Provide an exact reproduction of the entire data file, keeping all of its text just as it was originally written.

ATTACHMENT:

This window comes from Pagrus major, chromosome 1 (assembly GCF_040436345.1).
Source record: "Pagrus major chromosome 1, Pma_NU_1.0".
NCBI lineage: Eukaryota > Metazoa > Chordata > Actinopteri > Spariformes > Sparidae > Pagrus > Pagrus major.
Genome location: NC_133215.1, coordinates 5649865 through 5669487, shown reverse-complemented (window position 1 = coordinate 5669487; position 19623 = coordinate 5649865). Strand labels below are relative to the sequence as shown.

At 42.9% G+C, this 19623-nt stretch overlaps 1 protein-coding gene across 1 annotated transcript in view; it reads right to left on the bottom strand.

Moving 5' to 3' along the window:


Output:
This window comes from Pagrus major, chromosome 1 (assembly GCF_040436345.1).
Source record: "Pagrus major chromosome 1, Pma_NU_1.0".
NCBI lineage: Eukaryota > Metazoa > Chordata > Actinopteri > Spariformes > Sparidae > Pagrus > Pagrus major.
Genome location: NC_133215.1, coordinates 5649865 through 5669487, shown reverse-complemented (window position 1 = coordinate 5669487; position 19623 = coordinate 5649865). Strand labels below are relative to the sequence as shown.

At 42.9% G+C, this 19623-nt stretch overlaps 1 protein-coding gene across 1 annotated transcript in view; it reads right to left on the bottom strand.

Moving 5' to 3' along the window: